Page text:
A pandemic changes the way we see ourselves, that’s for sure. What is time? How do we use it, spend it? We make a phone call, have lunch, brew some
coffee, apply makeup. Time can restart and begin anew, or it can hide entirely, get cut off, disappear. Time is more than what passes between this moment and another one, or the price required to finish a task. It seeds our imagination, and slows down when we’re creatively absorbed. It spurs action, and is bound up with how we press forward with life and with our resolve to make ourselves complete.
A nurse leaves a bedside, and a few days later the patient’s temperature drops and he no longer needs a ventilator. Then comes a tingling in her throat; her temperature rises, and she becomes obsessively focused on the length of her life. She remeasures her connections with her family and her society. Elsewhere in time, the politician performs his social role in the manner of a careening race car that strains to hold its balance around a curve without tipping over or crashing.
For so many others, there is no longer a something-to-do-next. Toss expectations into the memory bank! The distinction between this time and that time begins to blur. Life can go on without promises or fulfillment of duties. People who have lost their jobs have lost honor and vexation at once.
Similarly, time erases faith. There are no eulogies, no last words, and the corpses are no longer moved to manicured graveyards. They are put in refrigerated trucks, brought to parking lots. One loses belief in the government, in parents, in neighbors, in the very possibility that life will continue. How long can vegetables and melons stay fresh? Rice? Noodles? Will we have enough food a month from now? Several months?
The understanding of time is lost. It’s dark, but you don’t have to go to bed. The clock that runs is the one that counts deaths. The numbers mark the difference between now and a while ago. The death of an infant means that one life, even before consciousness arrives, passes from one eternity into the next. A ventilator is moved from the bedside of an elderly patient because less life remains to him than to a younger patient.
The difference between a human being and a virus grows elusive. A screen monitoring a heartbeat replaces the waves on the ocean, replaces the dangers of the stock market.
Wuhan becomes numbers to track: its coordinates on the globe, the size of its population, the number of people who fled before it was sealed off, their destinations. The “Wuhan virus” spreads to every corner of the world, deaths skyrocket, and the scale of its spread demolishes our understanding of order, science, regimes, freedom, dignity.
People want to know: How big is a virus? What does it look like? How does it get into a living cell? Where does it get the cell’s “key”? How does it copy itself, suffer attack from an immune system, eventually perish? To understand this tiny thing, far smaller than a bacterium, is about as easy as understanding the Earth and its orbit from the vantage point of the universe.
Space, location, scale, and time are the undergirding of self-knowledge. Abandonment of rational thinking leads to a collapse in which fear and joy, ignorance and wisdom, all blow in the wind. The new coronavirus, as it turns lives upside down, has led people to reflect on questions that had not occurred to them before. To wear a mask or not? What kind? When will the next batch of N95 masks be available?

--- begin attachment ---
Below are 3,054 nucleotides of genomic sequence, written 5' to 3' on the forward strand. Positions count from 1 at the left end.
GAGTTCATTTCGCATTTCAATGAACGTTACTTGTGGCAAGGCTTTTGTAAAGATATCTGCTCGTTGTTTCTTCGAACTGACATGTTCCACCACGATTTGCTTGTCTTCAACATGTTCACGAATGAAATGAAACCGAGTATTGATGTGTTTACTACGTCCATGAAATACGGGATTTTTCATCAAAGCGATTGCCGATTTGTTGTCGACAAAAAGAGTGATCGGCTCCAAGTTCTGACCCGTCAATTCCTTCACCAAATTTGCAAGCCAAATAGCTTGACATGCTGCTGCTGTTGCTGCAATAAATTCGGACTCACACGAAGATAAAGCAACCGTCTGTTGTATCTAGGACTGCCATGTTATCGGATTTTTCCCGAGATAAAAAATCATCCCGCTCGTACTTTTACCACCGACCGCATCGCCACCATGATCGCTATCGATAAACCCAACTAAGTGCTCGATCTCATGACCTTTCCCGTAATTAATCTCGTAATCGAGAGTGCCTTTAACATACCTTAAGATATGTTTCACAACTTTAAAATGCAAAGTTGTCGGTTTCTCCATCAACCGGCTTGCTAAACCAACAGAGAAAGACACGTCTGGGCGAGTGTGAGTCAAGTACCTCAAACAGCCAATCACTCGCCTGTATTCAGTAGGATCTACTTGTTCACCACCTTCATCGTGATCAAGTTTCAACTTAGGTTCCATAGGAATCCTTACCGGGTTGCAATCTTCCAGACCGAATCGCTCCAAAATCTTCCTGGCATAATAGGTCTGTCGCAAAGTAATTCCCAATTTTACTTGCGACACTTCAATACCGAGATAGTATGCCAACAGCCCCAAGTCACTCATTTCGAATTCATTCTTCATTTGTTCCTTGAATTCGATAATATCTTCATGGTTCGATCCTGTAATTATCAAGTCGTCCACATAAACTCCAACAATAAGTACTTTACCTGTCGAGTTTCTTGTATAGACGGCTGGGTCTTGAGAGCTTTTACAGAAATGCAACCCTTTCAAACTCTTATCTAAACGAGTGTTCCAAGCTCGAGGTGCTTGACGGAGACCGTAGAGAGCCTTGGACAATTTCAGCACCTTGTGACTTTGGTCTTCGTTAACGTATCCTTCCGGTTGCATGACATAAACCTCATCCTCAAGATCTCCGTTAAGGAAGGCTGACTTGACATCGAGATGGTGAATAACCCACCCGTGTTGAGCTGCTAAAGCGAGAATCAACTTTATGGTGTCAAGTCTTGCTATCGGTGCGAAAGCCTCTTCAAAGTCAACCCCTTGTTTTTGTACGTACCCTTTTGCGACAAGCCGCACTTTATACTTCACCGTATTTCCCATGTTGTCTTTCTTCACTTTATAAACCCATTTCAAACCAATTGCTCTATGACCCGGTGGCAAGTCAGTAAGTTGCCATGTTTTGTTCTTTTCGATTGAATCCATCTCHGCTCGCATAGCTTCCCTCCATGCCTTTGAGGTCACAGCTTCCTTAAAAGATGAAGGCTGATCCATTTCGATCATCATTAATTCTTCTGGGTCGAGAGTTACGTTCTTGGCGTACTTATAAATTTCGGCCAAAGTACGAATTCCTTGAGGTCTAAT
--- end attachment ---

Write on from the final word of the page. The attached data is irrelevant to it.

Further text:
These are serious topics in the news. And for a person, the feather-light mask carries all the weight of fears, hopes, pains, warmth. When the epidemic ebbs in China, the rest of the world finds itself lacking masks. The notion of “mask” drains other concepts of urgency. Masks become a banner for national pride. The imagination soars no longer toward moon landings and driverless vehicles. For the cost of a large commercial airplane, you could buy 10 million masks and 1,000 ventilators. That’s just the way it is.
But no airplanes are in the sky anyway. You don’t even get out the door. Cities are like mausoleums, streets like ruins. New York, Paris, London, Venice—they appear as if yesterday were doomsday. Behind all the shut doors and windows is this thought: That is my borderline; outside, the abyss, where I can be instantly attacked and no longer exist, or might visit disaster upon another.
A potted cactus, a piano, a bright table lamp, a microwave oven—all things familiar to us turn unfamiliar. Some become more important; others lose the ties to our inner life they once had. A plant dies as its owner succumbs. But flowers in the wild bloom without a thought. What do they care about human disaster?
The flowers have never been more beautiful, and at night a curved moon still hangs in the sky. Spring does not slow its arrival just because no one can go out and look at it. Nature is generous, sumptuous, and you’ve never seen cleaner air. Wild animals enter the city and saunter about. Fish and birds not seen for a time appear within their habitat.
Humans, like viruses, have hijacked the ecology of the Earth and wrought damage. Survival, desire, narrow dogma, and perplexing arrogance (the arrogance arises from ignorance) fill humans whose bodies last a set time. Like viruses, humans need hosts. When science and reason someday give us the key to everything, that may be the moment we lose everything.
This essay was translated from the Chinese by Perry Link. It appears in the July/August 2020 print edition with the headline “Time, Space, and the Virus.”
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